This Phoenix-area townhouse sat on a golf course and had little space in the backyard. But, as is so often the case, the homeowners still wanted a lot of bells and whistles.

“I think it was about 15 feet between the house and the wall, and then about 40 or 45 feet long,” says Kathryn Prideaux, owner of Tucson, Ariz.-based Prideaux Design. “It’s under 1,000 square feet.”

To get the most out of the space, Prideaux designed a spool, a small pool that also functions as a spa. A vanishing edge would make the golf course seem like part of the yard, thus expanding the perceived sense of space and making the surrounding softscape more integral to the property.

This also helped the homeowners do one of their favorite things. “They love to sit and watch the people on the green,” Prideaux says. “From that spot, especially with the negative edge, it’s really fantastic. Not only can you watch people, but they don’t necessarily see that you’re there, because your head’s just barely above that vanishing edge.”

The spool is raised 18 inches, partly to reduce needed excavation, which Tucson-based pool builder Cimarron Circle Construction Co. would have to perform by hand. Prideaux considered not using entry stairs, since they would take up more space, and it would be easy enough for swimmers to sit on the raised wall and swivel around into the water. But, in the end, she placed a set in the center.

“I think those stairs add some drama to the space and provide a lead-in to what’s happening,” she says.

The stairs sit a mere 6 feet from the back door, but provide a visual cue leading to the pool. “Once they were in, I couldn’t imagine it any other way,” she says. “It doesn’t seem tight at all.”

Close quarters

Prideaux’s layout also helped get the most out of the space.

She divided the backyard into discrete areas, placing the spool in the middle. This allowed the homeowners to see the waterscape from inside as well as breaking the yard into three similarly sized spaces, measuring about 12-by-12 feet each. “It doesn’t feel too small or too large,” she says.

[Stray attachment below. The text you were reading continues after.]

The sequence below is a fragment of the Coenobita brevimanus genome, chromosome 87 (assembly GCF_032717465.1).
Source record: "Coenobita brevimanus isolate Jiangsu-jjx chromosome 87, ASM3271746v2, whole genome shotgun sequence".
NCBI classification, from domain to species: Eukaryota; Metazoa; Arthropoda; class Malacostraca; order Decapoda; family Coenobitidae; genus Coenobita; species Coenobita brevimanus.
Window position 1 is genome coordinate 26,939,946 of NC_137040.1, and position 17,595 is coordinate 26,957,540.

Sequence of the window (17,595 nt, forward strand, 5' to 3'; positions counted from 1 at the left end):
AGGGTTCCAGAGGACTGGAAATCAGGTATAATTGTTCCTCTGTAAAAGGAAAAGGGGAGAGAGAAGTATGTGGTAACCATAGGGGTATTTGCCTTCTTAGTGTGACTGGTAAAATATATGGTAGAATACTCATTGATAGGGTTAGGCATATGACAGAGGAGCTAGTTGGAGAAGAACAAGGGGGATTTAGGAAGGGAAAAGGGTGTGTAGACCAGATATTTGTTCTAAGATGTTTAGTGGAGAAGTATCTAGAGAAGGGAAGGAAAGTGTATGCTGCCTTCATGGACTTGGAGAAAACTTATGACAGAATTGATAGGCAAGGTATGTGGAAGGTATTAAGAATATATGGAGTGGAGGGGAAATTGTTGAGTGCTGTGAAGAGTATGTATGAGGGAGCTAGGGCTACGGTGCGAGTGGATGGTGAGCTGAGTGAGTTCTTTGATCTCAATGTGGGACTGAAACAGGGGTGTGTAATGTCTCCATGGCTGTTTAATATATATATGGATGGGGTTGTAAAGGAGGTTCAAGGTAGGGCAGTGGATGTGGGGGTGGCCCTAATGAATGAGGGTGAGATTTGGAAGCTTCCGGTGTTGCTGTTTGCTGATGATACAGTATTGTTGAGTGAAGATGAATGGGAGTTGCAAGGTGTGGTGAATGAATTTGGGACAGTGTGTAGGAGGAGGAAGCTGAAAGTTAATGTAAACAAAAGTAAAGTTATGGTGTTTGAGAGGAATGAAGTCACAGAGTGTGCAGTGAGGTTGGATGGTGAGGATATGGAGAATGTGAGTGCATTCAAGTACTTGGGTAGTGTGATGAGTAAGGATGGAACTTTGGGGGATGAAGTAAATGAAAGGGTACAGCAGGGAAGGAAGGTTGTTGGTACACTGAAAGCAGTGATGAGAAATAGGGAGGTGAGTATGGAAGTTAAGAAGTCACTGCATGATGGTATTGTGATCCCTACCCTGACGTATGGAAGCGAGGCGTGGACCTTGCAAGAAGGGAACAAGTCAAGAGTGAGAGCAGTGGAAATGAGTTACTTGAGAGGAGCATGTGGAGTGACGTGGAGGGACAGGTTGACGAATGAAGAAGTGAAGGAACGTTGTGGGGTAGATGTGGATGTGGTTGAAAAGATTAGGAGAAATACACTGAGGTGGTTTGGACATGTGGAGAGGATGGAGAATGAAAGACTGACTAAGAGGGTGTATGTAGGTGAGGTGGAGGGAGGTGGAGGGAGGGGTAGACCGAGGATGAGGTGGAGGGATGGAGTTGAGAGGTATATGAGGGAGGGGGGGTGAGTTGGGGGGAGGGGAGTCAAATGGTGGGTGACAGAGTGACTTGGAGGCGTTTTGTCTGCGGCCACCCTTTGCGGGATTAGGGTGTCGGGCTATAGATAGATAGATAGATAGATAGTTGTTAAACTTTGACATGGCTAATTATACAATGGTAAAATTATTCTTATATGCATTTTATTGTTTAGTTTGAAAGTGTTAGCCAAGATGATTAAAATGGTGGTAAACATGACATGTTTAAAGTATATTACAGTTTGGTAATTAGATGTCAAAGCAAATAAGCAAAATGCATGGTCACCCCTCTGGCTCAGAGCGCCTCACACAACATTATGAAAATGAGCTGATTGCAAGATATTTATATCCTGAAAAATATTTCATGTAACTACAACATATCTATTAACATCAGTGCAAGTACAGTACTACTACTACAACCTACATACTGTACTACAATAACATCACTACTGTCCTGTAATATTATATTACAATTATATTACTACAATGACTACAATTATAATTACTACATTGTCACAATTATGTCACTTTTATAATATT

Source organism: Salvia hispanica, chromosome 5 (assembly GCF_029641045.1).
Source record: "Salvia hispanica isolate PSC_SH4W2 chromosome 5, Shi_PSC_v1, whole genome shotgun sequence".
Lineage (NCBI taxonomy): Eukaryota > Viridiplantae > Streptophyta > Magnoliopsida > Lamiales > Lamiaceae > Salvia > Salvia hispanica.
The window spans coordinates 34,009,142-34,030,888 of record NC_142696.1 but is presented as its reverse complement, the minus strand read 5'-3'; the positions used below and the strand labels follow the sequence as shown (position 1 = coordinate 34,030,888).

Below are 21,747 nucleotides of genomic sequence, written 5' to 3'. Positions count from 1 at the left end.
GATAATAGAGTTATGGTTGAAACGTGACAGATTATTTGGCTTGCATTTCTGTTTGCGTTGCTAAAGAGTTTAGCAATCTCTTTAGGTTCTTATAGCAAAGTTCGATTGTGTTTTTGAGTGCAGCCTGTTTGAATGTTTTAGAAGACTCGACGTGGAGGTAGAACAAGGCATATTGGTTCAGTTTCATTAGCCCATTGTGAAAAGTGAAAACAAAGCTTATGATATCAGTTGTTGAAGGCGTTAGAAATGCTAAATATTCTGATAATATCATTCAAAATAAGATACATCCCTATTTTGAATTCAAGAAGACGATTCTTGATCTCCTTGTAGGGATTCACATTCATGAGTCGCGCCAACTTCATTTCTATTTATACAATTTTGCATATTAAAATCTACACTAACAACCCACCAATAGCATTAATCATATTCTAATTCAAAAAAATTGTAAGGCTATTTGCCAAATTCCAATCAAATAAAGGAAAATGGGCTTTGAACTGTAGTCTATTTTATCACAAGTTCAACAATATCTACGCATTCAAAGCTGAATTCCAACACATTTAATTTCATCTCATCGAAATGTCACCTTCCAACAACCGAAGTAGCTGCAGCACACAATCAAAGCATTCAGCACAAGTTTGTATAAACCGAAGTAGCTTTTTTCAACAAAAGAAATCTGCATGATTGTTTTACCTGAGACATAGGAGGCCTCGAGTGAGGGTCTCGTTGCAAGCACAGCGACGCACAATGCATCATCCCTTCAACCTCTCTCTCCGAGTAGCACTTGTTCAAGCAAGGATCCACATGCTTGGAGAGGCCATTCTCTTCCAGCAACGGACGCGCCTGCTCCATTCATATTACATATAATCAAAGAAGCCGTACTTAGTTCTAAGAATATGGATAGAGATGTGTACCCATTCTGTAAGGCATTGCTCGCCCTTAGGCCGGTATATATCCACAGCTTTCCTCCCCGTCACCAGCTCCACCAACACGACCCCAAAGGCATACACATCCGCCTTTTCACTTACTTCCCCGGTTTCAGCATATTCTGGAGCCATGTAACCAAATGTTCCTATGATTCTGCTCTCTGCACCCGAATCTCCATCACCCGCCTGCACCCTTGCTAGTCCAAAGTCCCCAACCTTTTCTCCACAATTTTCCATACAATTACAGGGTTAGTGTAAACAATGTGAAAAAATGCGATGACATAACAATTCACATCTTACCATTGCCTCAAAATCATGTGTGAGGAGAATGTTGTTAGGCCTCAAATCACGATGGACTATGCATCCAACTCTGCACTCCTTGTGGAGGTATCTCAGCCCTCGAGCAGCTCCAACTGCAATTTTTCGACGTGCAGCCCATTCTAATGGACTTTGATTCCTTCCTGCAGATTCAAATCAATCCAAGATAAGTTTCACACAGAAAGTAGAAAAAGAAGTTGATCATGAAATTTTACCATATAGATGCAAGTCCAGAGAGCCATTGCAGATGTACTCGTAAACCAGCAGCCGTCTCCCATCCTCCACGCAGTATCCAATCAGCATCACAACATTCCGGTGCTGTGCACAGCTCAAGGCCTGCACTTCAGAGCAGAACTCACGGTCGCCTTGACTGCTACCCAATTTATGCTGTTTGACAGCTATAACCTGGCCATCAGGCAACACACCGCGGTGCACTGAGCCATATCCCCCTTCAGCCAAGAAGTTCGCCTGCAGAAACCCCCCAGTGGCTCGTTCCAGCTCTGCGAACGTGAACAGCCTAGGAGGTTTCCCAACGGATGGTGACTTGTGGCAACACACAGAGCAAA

Because of the tight quarters, the focus definitely had to be on the hardscape. “We were really treating the space as an outdoor room, so a lot of it is hardscaped,” she explains. “Carefully selected pottery and potted plants bring in landscape and green features, but for the most part it’s really an extended outdoor space.”

Finally, she created what she called “shared spaces” to get the most from the yard.

“The walls of the pool become sort of the backbone for another area,” she says. “One side wall of the pool shares the same structure as the fire feature, and the other wall of the pool shares the structure with the back of the built-in bunko bench.”

Working in the tight space required ingenuity on the construction end, too. With no side-yard access, workers had to move through the house via a “construction tunnel” that general contractor Royal Remodeling walled off with plywood. Strict scheduling of the contractors was needed. “You could only have one trade at a time,” said Cimarron Circle President Doug Staples.

Match the swatch

When it came to the color scheme, Prideaux was asked to match, of all things, a brightly colored fabric remnant that the homeowner had from another home.

The client only had a little bit of the material left, so Prideaux used the unusually bright plaid on the bench, then drew colors from it in many of her choices. “I pulled from that the blue, red and orange,” she says. A similar aqua would become the dominant color for the pool, and she found a piece of pottery that almost seems like it was custom-made for this site.

These shades worked with Prideaux’s aesthetic as well, because she prefers bolder colors outdoors. “Muted and natural colors are appropriate for certain things, but they can get lost in the desert with everything that’s behind and around it,” she says. “I think colors come across differently outside than they do inside, and it takes a stronger pallet to really stand out.”

Framing it properly

The designer faced another constraint, namely that some of the original finishes had to stay in place to satisfy the homeowners association. She’d have to choose the backyard surfaces to mesh.

“There was a wall with a stucco finish and some brick, and that couldn’t change,” she says. “These were built, I think, in the mid 1970s, so the other challenge was to give an updated aesthetic but still maintain these finishes and colors that we were not allowed to change.”

She wanted some of her materials and items to be in neutrals so they didn’t compete with the brightly colored pool and accents. “With those colors, they’re so bold and they can get overdone very quickly, so I was cautious about that,” she says.

Prideaux chose brick for the pool stairs and a Saltillo tile for the deck. These materials didn’t have as much red or orange as usual, but rather had brown undertones. “The brick is more of a taupe brown, and the Saltillo tile is a chocolate color,” Prideaux says.

For the fire side of the pool, the designer chose subtler tones — brown synthetic wicker furniture with beige cushions.

“I try to do designs where the more colorful pieces are really accent pieces that you can change out,” she says. “Then I try to make sure that the permanent pieces are neutrals. Because of the space constraints, I also didn’t want to make it feel overwhelmingly crowded, and I think bright cushioned furniture could have done that.”